Palm Sunday celebrates the laying of palm leaves in front of Jesus’ path, as he rode into Jerusalem on a donkey, from the Mount of Olives. In Ancient Rome, a palm frond, and even the tree itself, is one of the most common representations of victory. Victory signals an end to a conflict, therefore, the palm developed into a symbol of peace. The donkey is also a symbol of peace, whereas the horse is a symbol of war.
In the Gospel of John he declares,
“See, your king comes to you, righteous and victorious, lowly and riding on a donkey...
they took palm branches and went out to meet Him."
The palm has been a significant symbol since the beginning of civilization. It was considered sacred in Mesopotamian religions and represented immortality in ancient Egypt. A palm branch was awarded to victorious athletes in ancient Greece and in Judaism, a closed frond of the date palm is part of the festival of Sukkot. Muhammad leaned against a palm while speaking, built his home out of palm and raised the first mosque as a roof place on palm trees. In western Christian art, a picture of a palm on a tomb meant that a martyr was buried there.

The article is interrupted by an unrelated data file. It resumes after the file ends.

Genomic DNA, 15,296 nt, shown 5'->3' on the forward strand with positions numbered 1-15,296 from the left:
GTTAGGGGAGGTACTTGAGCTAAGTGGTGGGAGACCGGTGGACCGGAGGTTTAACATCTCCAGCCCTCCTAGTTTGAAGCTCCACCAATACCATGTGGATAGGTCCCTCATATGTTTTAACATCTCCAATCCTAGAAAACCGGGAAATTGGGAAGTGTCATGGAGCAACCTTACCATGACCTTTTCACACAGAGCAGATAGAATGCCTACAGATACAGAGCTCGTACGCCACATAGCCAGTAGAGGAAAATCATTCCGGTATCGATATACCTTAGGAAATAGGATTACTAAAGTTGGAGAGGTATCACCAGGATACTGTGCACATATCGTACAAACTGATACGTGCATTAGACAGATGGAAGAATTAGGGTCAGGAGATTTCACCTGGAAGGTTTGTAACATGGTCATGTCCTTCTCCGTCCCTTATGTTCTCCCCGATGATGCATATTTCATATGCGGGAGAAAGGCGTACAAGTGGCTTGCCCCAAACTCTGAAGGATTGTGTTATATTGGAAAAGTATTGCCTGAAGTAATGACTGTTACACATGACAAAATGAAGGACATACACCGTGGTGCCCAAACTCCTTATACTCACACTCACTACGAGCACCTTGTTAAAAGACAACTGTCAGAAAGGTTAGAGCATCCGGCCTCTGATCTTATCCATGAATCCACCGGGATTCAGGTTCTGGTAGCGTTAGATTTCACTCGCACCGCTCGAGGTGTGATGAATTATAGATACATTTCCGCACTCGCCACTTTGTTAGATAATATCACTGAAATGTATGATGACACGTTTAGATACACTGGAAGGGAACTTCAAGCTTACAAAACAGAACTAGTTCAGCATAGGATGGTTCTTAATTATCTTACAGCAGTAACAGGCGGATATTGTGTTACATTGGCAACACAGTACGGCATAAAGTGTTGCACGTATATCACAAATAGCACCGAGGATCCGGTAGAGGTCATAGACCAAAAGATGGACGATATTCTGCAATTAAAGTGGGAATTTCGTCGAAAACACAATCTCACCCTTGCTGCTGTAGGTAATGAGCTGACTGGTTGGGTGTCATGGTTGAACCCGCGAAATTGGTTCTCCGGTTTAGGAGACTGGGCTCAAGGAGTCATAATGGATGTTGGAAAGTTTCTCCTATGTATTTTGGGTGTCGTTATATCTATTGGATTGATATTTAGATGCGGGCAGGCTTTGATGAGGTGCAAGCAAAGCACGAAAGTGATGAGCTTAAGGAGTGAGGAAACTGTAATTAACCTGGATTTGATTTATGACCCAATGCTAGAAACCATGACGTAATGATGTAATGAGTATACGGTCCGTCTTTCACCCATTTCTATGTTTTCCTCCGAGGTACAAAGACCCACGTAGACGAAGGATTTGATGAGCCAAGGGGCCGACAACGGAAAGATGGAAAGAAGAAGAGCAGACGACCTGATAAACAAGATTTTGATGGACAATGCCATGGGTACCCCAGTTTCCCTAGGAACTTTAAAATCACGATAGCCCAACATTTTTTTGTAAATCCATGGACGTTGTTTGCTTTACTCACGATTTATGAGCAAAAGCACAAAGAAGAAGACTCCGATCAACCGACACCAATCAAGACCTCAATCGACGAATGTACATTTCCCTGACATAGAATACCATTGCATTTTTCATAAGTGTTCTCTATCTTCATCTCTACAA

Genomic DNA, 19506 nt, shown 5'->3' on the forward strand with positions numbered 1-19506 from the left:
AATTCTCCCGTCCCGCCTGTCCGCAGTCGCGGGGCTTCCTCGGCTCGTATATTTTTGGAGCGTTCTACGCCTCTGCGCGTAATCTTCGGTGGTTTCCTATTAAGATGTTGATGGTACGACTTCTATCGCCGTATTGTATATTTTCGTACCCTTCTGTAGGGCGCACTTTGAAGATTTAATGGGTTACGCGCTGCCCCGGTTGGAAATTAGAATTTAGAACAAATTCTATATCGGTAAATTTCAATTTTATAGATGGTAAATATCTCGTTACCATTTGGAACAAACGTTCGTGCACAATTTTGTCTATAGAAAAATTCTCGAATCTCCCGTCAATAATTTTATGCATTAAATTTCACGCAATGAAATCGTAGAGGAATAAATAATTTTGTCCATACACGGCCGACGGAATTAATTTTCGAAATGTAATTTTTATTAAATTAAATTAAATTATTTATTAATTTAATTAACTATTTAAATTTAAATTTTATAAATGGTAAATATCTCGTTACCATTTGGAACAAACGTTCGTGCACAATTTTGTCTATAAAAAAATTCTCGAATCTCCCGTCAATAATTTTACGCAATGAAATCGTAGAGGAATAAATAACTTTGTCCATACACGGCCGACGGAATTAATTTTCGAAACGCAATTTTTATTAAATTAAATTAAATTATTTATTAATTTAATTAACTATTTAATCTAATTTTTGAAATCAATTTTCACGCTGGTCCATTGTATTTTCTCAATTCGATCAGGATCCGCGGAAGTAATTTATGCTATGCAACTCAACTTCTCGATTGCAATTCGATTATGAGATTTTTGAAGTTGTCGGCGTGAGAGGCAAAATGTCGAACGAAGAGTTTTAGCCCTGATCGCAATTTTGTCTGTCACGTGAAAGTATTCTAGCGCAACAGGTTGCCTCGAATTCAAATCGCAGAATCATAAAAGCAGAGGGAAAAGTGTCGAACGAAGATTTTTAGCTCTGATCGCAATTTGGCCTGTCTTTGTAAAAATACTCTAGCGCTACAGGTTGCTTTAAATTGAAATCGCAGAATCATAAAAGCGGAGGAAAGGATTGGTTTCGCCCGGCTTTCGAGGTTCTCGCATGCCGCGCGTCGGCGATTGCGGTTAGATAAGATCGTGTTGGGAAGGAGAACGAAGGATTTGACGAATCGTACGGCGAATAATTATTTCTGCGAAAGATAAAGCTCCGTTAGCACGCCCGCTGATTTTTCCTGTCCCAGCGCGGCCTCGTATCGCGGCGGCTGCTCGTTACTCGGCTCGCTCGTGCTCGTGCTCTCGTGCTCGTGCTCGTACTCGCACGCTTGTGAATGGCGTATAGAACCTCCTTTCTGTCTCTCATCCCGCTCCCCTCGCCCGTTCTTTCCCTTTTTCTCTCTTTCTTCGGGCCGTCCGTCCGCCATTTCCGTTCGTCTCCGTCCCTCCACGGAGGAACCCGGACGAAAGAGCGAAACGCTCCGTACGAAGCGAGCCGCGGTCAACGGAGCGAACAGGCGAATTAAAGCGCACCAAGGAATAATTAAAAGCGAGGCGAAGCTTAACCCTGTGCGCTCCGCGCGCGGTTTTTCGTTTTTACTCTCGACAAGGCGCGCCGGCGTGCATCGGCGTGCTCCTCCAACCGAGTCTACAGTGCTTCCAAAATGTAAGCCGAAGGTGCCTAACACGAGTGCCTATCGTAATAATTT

In ancient India, holy men called sadhus would meditate in Tree Pose (Vrksasana) for long periods of time as a practice of self-discipline.
B.K.S. Iyengar, often referred to as "the father of modern yoga" has been credited with popularizing yoga, first in India and then around the world. He relates Pantajali's 8 Limbed Path to the parts of a tree in his book, Tree of Yoga. Iyengar discusses how the tree of self needs to be taken care of.
Roots of Universal Morality